To Bartelme’s point, having an array of prepared foods puts the retailer in a key role as a solution provider. A refrigerated case of grab-and-go staples like containers of gravy, mashed potatoes, cranberries or gelatin salad can be appealing to in-person shoppers and at-home browsers. At the same time, a prepared food area or deli can offer fully prepared meals for two, four, six or more people for order and pickup. Depending on its digital infrastructure, a grocer can set up delivery of complete holiday meals with heat-and-eat and ready-to-eat items.

a bowl of food on a plate
As the typical centerpieces of holiday meals, meat, poultry and seafood hold an important spot in retailers' holiday plans.

Such capabilities are a true point of differentiation, according to Jenna Irish, marketing manager for e-commerce company Rosie, in Ithaca, N.Y. “We saw a lot of restaurants bundling meals last year, and grocers can compete with that, with meal solutions,” says Irish. “If I am going to a local grocer, and they are able to do a nice Thanksgiving turkey and sides, I’m totally open to buying that.” Rosie recently developed a merchandising solution called Cater that enables shoppers to order meals online; the app also provides participating retailers with ample lead time for preparation and generates production data reports.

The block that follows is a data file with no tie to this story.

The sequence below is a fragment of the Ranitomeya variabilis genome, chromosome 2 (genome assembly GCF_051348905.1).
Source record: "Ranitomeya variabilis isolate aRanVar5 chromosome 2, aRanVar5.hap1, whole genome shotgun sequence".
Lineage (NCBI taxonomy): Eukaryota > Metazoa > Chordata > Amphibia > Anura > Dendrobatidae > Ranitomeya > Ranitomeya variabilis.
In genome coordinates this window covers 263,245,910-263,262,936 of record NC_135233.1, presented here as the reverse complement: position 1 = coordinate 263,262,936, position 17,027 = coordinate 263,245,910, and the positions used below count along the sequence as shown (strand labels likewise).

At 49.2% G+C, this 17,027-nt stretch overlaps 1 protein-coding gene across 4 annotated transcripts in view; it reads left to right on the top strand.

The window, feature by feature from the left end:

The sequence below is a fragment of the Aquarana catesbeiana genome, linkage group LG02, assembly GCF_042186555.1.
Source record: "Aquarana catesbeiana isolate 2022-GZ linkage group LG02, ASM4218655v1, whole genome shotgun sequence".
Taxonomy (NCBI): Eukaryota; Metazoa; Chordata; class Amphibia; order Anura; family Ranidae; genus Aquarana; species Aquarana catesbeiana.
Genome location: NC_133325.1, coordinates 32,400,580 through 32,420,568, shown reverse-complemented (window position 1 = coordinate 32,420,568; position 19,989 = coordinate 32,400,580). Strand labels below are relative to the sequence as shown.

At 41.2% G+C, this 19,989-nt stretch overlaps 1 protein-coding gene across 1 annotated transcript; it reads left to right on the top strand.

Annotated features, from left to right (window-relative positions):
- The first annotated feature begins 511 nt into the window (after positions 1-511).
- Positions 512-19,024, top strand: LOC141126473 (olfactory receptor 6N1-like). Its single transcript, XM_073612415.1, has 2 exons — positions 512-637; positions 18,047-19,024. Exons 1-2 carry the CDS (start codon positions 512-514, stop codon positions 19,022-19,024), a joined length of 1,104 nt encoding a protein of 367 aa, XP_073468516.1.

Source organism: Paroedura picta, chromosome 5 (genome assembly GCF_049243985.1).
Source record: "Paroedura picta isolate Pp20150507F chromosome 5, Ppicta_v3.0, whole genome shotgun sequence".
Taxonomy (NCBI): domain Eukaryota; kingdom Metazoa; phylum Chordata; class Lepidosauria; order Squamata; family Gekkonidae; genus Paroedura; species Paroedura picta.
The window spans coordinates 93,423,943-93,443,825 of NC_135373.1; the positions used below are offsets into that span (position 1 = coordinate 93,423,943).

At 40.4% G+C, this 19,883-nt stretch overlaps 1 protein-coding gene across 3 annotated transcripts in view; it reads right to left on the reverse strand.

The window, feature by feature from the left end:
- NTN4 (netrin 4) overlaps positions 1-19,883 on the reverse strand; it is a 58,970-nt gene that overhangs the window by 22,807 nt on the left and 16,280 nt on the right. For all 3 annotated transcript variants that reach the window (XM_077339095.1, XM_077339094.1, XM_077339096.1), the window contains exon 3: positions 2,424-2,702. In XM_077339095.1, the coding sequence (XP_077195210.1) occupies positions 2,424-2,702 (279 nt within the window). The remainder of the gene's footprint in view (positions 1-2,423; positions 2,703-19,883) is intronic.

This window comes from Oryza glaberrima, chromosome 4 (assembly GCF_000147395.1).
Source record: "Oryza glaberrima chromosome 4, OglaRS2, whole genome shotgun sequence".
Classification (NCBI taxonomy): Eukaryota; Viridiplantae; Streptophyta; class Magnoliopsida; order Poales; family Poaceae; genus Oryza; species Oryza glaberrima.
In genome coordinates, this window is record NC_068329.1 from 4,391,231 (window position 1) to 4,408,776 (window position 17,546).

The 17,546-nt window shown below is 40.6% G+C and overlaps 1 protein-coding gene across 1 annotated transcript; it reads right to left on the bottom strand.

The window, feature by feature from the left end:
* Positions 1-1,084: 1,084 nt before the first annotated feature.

Cheese, Bakery, Charcuterie

In addition to prepared food solutions, grocers can promote the bakery section as a destination for making spirits bright in a less time-consuming way. In-store bakeries have long been go-to spots for things like pumpkin pie, holiday pastries and cakes, and breads.

Offering baked goods in bundles for in-store pickup or buy online, pickup in store (BOPIS) is an option that can appeal to convenience-oriented holiday shoppers. Adding new or interesting varieties of bakery items can pique shoppers’ attention, too, especially items that are indulgent yet simple to serve.

For example, Companion Baking, a St. Louis-based manufacturer of specialty breads and pastries, has expanded its line of bread puddings, including a new banana chocolate chip variety with honey that was created in collaboration with the National Honey Board. “Consumers also want interesting specialty products – we sell a lot of petite loaves and demi baguettes,” notes Companion Baking founder Josh Allen.

With labor stretched thin this year, in-store bakeries should be planning now to meet demand with the staff and products that they have.  According to Allen, Companion Baking will be working to provide its grocery customers with the basics and other products that help them at a time when bakery operations are lean at best. “They are asking for more thaw-and-sell items and take-and-bake items – things that are really retail-ready,” he remarks.

Value Seekers